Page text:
As we noted in our post of 2/16, success and failure are the two great imposters in life. Success would have you believe you are better than you really are; failure would have you believe you are worse than you really are. Success fosters arrogance, narcissism, and lack of perseverance. Failure fosters low self-esteem, bullying, and social withdrawal.

Parents like to insure success for their kids, believing that the more success they experience, the more confidence and self-esteem they will have as adults. Thus we see “helicopter parents” hover over their kids keeping a watchful eye and working to shield them from failure and having to face the consequences of bad decisions.

The fact is, children who only experience success actually develop low self-esteem and a low tolerance for frustration. They believe they are above rules and rationalize their failures as the fault of others.

A student was fired from his work study position as a cashier in the university cafeteria. Seems someone saw him pilfering cash from the register. The kid was also suspended from the university for a semester. He appealed and he and his father showed up in the Dean’s office to make their case. The kid denied everything, claiming someone was out to get him. Dad said, “I believe my boy!”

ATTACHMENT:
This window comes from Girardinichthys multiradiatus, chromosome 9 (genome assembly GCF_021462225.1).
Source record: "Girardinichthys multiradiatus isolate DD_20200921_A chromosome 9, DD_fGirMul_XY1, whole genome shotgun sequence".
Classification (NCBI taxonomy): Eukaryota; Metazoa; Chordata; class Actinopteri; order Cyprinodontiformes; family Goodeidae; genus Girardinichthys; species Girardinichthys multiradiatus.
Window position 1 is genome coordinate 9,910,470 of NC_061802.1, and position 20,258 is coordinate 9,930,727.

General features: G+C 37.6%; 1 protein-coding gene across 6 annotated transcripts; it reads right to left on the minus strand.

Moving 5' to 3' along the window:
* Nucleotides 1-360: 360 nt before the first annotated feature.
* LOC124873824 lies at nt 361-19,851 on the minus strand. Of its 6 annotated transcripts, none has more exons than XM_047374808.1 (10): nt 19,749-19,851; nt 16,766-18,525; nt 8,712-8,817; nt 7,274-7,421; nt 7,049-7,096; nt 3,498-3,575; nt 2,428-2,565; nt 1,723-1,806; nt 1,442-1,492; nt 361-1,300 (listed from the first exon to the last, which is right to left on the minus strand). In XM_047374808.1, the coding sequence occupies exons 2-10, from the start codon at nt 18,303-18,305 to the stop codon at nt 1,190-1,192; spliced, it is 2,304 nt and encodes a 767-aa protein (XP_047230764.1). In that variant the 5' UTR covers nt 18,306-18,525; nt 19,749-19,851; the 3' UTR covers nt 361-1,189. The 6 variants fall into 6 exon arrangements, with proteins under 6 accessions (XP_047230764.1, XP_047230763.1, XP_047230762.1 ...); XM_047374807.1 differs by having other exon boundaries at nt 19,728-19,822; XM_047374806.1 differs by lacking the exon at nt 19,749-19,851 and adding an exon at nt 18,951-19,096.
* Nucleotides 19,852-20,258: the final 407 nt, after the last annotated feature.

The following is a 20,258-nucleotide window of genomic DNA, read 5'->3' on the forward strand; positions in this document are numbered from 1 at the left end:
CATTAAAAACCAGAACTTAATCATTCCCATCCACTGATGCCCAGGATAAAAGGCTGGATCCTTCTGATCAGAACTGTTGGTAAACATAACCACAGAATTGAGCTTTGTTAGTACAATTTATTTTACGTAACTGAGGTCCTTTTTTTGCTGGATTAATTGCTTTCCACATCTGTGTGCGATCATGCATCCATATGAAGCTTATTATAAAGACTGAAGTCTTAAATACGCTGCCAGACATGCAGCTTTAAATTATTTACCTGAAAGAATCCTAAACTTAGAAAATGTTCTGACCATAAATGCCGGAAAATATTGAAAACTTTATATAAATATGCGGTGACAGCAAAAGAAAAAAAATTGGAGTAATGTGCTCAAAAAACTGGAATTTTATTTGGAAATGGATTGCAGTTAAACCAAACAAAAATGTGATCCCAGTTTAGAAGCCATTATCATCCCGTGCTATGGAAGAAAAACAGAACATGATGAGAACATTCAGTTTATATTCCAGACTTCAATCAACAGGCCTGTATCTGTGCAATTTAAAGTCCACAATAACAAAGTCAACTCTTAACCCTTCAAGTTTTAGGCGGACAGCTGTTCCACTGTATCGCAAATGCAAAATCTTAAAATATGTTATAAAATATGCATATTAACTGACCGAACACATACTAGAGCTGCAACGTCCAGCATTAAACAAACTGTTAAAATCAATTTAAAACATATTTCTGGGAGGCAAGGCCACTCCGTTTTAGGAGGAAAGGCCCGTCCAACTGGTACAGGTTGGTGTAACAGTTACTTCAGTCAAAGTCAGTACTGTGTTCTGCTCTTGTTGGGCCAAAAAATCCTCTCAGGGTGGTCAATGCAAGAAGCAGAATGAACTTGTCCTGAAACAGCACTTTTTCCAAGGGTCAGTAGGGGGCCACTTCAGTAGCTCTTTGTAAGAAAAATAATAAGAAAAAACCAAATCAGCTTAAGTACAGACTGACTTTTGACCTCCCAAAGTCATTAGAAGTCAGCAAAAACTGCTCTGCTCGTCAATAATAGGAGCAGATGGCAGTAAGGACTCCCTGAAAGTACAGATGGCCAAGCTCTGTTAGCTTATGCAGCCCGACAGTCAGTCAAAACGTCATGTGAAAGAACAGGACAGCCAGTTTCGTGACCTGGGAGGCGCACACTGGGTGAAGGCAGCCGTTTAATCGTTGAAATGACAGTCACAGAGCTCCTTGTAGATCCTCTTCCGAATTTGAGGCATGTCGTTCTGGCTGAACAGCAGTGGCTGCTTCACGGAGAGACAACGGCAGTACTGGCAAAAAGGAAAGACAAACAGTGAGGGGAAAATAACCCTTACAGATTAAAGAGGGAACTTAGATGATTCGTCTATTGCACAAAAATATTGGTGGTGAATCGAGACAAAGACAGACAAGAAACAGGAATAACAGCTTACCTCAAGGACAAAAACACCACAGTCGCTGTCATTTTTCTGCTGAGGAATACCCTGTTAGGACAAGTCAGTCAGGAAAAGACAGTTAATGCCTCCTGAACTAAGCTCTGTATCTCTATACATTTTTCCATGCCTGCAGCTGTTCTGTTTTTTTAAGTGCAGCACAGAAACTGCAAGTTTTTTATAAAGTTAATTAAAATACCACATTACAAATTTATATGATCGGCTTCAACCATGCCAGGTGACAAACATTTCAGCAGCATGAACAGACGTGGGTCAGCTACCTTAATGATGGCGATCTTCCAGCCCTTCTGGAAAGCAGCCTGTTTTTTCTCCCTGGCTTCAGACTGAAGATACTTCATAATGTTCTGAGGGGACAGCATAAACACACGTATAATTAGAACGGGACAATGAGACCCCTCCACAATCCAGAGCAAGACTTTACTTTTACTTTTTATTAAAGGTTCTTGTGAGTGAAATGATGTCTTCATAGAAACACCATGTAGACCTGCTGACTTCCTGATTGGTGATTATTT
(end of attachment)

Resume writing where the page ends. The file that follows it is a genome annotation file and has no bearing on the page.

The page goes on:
The Dean played security camera footage for them, clearly showing the boy swiping the money. Incredibly, the father said, “OK, he took some money because he was a little short. But he intended to pay it back.” Are you kidding us dad? Seriously?

The Dean replied, “Your appeal is denied. Young man you are suspended for one semester. Considerate yourself fortunate that we will not press charges with the police.”

Sheltering yourself and others from failure does not foster psychological growth. Virtually all people who experience a psychological disorder spend a lot of time trying to avoid unpleasant events, which gets them into a lot of trouble, psychologically speaking. Avoidance of challenges and issues facing you will lead to ineffective coping.

One reason you can get into self-defeating avoidance actions is because when you’re faced with conflict, your fears and anxieties are aroused. These negative emotions are very discomforting and it is natural to want to avoid them. Who wants to experience negative things? Positive things are much more fun! The ironic thing, however, is that negative experiences have more powerful effects on you than positive experiences. Simply put, you learn more from negative than from positive events.

Consider some of these research results:

—-It is more devastating to lose $1,000 than it is pleasant to gain $1,000.

—-Quality of a marriage is linked more strongly to negative actions than to positive ones.

—-Sexual problems have a greater effect on marital satisfaction than good sexual functioning.

—-The bad effects of negative social interactions with others are stronger and last longer than the good effects of positive social interactions.